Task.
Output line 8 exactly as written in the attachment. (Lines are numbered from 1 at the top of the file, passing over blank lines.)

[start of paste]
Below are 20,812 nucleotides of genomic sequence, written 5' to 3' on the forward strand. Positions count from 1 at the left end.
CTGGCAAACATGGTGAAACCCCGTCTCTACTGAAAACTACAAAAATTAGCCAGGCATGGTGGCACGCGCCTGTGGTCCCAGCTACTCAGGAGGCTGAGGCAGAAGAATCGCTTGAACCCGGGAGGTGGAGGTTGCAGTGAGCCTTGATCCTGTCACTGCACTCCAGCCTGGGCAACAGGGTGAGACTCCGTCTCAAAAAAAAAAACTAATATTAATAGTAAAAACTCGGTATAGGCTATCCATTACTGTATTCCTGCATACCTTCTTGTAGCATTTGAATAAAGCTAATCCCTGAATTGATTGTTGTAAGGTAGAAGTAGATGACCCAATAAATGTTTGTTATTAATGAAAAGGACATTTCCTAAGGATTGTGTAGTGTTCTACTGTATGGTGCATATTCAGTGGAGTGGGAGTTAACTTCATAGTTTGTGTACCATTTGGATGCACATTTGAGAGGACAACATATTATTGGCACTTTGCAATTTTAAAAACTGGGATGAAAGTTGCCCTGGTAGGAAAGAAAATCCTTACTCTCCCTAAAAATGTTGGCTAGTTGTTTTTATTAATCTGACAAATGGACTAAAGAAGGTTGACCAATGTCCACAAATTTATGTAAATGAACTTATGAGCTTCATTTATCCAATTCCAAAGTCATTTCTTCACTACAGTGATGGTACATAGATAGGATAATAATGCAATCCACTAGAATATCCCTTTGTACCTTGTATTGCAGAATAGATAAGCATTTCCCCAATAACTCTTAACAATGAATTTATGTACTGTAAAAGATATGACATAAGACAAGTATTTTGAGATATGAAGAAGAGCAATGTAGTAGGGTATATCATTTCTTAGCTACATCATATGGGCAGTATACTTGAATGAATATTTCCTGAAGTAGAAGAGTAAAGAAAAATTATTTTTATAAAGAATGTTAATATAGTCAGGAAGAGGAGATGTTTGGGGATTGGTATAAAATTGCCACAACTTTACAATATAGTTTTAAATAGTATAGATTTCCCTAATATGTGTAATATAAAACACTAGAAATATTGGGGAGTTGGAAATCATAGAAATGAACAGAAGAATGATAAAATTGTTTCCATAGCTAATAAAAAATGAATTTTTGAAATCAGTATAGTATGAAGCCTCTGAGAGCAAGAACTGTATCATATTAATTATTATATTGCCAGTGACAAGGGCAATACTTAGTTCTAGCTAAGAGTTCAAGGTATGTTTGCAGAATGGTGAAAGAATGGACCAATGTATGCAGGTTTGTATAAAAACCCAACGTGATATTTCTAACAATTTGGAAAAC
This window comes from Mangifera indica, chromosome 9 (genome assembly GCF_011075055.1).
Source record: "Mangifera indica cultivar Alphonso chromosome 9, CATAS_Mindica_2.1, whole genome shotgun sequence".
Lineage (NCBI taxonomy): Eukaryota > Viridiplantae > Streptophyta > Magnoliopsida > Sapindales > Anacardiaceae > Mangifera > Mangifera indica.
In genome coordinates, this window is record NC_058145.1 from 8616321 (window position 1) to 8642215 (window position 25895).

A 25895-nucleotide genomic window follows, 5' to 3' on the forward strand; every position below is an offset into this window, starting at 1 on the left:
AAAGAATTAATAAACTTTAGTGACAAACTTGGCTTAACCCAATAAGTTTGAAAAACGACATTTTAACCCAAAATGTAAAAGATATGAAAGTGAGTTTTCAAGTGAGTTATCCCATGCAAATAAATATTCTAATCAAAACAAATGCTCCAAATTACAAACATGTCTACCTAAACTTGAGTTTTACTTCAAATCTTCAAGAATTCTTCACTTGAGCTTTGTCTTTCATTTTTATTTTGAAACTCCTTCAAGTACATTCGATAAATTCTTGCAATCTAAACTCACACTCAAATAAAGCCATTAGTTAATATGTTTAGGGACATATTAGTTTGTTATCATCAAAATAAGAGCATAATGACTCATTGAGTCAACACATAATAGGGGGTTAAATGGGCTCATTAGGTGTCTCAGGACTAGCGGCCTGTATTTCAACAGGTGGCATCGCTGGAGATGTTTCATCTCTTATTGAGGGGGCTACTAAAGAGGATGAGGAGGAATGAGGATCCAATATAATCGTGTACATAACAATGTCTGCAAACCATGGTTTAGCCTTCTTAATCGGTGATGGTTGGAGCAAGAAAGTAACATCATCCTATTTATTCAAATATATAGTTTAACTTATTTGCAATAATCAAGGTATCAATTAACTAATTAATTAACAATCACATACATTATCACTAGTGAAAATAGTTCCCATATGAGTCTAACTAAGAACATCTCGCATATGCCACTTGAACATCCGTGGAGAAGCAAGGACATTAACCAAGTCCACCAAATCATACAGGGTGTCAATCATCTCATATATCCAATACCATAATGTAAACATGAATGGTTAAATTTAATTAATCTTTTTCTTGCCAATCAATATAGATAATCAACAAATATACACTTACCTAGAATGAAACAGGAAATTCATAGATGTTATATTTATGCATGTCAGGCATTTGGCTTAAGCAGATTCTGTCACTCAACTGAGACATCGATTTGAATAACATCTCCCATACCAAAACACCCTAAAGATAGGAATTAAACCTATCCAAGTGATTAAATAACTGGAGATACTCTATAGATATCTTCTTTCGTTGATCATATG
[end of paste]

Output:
AAAGAATTAATAAACTTTAGTGACAAACTTGGCTTAACCCAATAAGTTTGAAAAACGACATTTTAACCCAAAATGTAAAAGATATGAAAGTGAGTTTTCAAGTGAGTTATCCCATGCAAATAAATATTCTAATCAAAACAAATGCTCCAAATTACAAACATGTCTACCTAAACTTGAGTTTTACTTCAAATCTTCAAGAATTCTTCACTTGAGCTTTGTCTTTCATTTTTATTTTGAAACTCCTTCAAGTACATTCGATAAATTCTTGCAATCTAAACTCACACTCAAATAAAGCCATTAGTTAATATGTTTAGGGACATATTAGTTTGTTATCATCAAAATAAGAGCATAATGACTCATTGAGTCAACACATAATAGGGGGTTAAATGGGCTCATTAGGTGTCTCAGGACTAGCGGCCTGTATTTCAACAGGTGGCATCGCTGGAGATGTTTCATCTCTTATTGAGGGGGCTACTAAAGAGGATGAGGAGGAATGAGGATCCAATATAATCGTGTACATAACAATGTCTGCAAACCATGGTTTAGCCTTCTTAATCGGTGATGGTTGGAGCAAGAAAGTAACATCATCCTATTTATTCAAATATATAGTTTAACTTATTTGCAATAATCAAGGTATCAATTAACTAATTAATTAACAATCACATACATTATCACTAGTGAAAATAGTTCCCATATGAGTCTAACTAAGAACATCTCGCATATGCCACTTGAACATCCGTGGAGAAGCAAGGACATTAACCAAGTCCACCAAATCATACAGGGTGTCAATCATCTCATATATCCAATACCATAATGTAAACATGAATGGTTAAATTTAATTAATCTTTTTCTTGCCAATCAATATAGATAATCAACAAATATACACTTACCTAGAATGAAACAGGAAATTCATAGATGTTATATTTATGCATGTCAGGCATTTGGCTTAAGCAGATTCTGTCACTCAACTGAGACATCGATTTGAATAACATCTCCCATACCAAAACACCCTAAAGATAGGAATTAAACCTATCCAAGTGATTAAATAACTGGAGATACTCTATAGATATCTTCTTTCGTTGATCATATG